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A jar filled with apple candy bites sits on top of a wooden table. Some of them have spilled out onto the table.

Raw Apple Candy Bites (2 Ingredients)

My favorite thing about these apple candies (other than eating them) is the way they make your house smell.  The incredible scent of vanilla will be everywhere in your home.  This recipe only requires two ingredients to make an addictive “candy”.  The secret to these Raw Apple Candy Bites is the vanilla.  Yes, you really are going to use that much of it!  It transforms these otherwise simple candies into something magical.  I actually can’t keep these for more than a day or two in my house.  The three pounds I made for this post lasted exactly one day.  Seriously!  They have the chew and texture of candies with none of the artificial stuff. These are nutrient dense snacks that are healthy and taste good.  Your kids will love them and so will you. Peeling These require peeling your apples.  I highly recommend using an apple peeler.  You can use a vegetable peeler as well.  However, even with a big batch of apples, this will only make a small amount of candy.  Three pounds yields about 16oz.  So you will do a lot of peeling.  An apple peeler makes a world of difference.  Plus, it gives you an excuse to make apple pie. Chopping It’s very important to make sure that you chop these as uniform as possible.  The closer in size the pieces are the better.  Keeping them about the same size will help them to dehydrate at the same speed.  If you make a lot of different sizes you will have to take some out early and leave some in longer.   Dehydrators This recipe requires a dehydrator.  I really prefer a dehydrator with a thermostat on it.  My favorite are the Excalibur Dehydrators.  A lot of dehydrators get way too hot for this recipe.  But if that’s all you have, go for it.  The apples won’t be quite as chewy.  But they will still taste great.  I haven’t put these in the oven so I don’t currently have an option for that.  If someone wants to do it and post it in the comments section for the rest of us, feel free.   Vanilla Use the best quality vanilla you can afford or find.  This recipe is really all about the vanilla.  Do not use vanillin or artificial vanilla which is made from things like old wood.  Remember the simpler the recipe the better your ingredients should be.   Apples I have tried this recipe with every kind of apple and it tastes good with all of them.  Use your favorite variety and you can’t go wrong.  Granny Smiths will have a more sour candy flavor, while red apples will provide more sugar content for a sweeter candy. Final Thoughts These Raw Apple Candy Bites are great eaten as is.  I secretly eat them like popcorn during my favorite movie.  However, they are also wonderful additions to trail mixes, in lunch boxes for snacks and in muffins.  This recipe is a great way to introduce kids to a non candy alternative.  For other kid friendly recipes, be sure to check out my Strawberry Delight Lassi. I hope you and your family enjoy this recipe.  Let me know what you think.   This incredibly easy recipe is vegan, paleo, raw and dairy free. It’s so easy to make and tastes incredible. You just need apples and vanilla.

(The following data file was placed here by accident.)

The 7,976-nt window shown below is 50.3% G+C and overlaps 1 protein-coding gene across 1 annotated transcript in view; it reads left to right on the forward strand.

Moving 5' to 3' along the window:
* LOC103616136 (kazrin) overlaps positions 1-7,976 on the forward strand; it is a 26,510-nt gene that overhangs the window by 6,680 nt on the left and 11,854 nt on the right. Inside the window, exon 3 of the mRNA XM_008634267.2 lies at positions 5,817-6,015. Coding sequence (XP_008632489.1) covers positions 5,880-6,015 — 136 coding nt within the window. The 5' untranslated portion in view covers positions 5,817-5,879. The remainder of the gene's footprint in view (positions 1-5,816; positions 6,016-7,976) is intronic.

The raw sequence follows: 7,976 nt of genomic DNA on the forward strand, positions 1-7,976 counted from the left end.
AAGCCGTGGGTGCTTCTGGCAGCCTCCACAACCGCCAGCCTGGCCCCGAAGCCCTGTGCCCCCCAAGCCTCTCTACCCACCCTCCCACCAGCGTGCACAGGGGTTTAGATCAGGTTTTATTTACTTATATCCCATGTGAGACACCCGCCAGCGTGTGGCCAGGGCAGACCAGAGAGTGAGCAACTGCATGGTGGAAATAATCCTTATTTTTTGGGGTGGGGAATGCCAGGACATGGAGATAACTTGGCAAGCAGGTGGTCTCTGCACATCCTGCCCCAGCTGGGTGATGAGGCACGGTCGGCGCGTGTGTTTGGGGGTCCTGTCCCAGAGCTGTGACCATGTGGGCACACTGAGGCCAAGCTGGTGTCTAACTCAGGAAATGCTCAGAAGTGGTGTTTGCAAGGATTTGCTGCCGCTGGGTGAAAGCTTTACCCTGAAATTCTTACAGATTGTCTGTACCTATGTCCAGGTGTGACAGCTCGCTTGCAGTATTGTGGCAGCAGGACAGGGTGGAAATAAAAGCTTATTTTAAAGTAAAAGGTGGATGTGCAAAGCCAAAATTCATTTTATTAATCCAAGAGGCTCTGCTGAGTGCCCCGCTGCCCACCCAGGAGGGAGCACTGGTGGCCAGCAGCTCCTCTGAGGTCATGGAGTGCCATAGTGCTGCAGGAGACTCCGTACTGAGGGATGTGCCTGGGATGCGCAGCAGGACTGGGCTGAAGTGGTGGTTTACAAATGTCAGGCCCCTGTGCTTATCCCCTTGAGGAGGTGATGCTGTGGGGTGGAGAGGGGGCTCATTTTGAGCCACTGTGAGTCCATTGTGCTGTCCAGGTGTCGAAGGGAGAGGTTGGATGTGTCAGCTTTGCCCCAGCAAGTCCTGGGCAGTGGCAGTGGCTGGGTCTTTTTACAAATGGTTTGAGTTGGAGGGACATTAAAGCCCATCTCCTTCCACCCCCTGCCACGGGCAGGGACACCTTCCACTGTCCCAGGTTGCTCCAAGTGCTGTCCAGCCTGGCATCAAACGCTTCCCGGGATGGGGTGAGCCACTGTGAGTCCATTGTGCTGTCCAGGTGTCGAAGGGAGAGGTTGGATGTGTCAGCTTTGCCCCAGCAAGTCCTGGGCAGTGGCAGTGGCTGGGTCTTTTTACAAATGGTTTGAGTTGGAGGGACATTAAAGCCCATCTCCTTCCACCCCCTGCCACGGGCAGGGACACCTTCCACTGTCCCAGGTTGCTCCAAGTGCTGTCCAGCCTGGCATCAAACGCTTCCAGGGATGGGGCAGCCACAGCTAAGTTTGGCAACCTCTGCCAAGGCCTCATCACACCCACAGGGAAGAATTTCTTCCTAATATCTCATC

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Pickled Jalapeños Water Bath Canning Recipe

What’s a girl to do when she plants way more jalapeños in her garden than she can possibly eat?  Make pickled jalapeños obviously!  These are absolutely perfect on nachos, burgers, hotdogs and chili.  It’s a great beginners canning recipe.  It only takes a few minutes of prep work and your ready to go. I love this pickled jalapeños recipe because it is super versatile.  You can use just about any chili pepper you have lying around.  My garden changes every year.  Sometimes I have Jalapeños and sometimes Anaheim chilies.  So just use your favorites. The hardest part about this recipe is waiting to eat them.  You can eat them within a few days, but they are way better after a they have sat a few weeks. A Word About Pickle Crisp If you have never used Pickle Crisp fear not!  Pickle Crisp is basically just Calcium Chloride.  It’s a type of salt that looks like white granules.  It keeps things like pickles from getting soft and soggy in the jar.  The Pickle Crisp is not required.  Just know that if you choose not to use it, your peppers will be soft and not crisp.  Also, be aware that adding too much Pickle Crisp or extra salt will cause your recipe to taste like the sea.  Use wisely. Water Bath Canning You do not have to water bath can these pickled jalapeños if you are planning on eating them within a few days.  I like to can them so that I have them all year long.  They will last up to a year which is perfect since chilies are ripe about the same time every year. If you have minimal or no prior experience with water bath canning please make sure to read my post on it.  You can find step by step instructions here: Water Bath Canning Basics w/ Free Printable Guide You can find additional canning information on the National Center for Home Food Preservation Website Feel free to let me know how the recipes go. This is a great introductory recipe to learn water bath canning. It requires only 4 ingredients to make. Once made, it will last all year long. You will never by store bought pickled jalapeños again.

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Water Bath Canning Basics w/ Free Printable Guide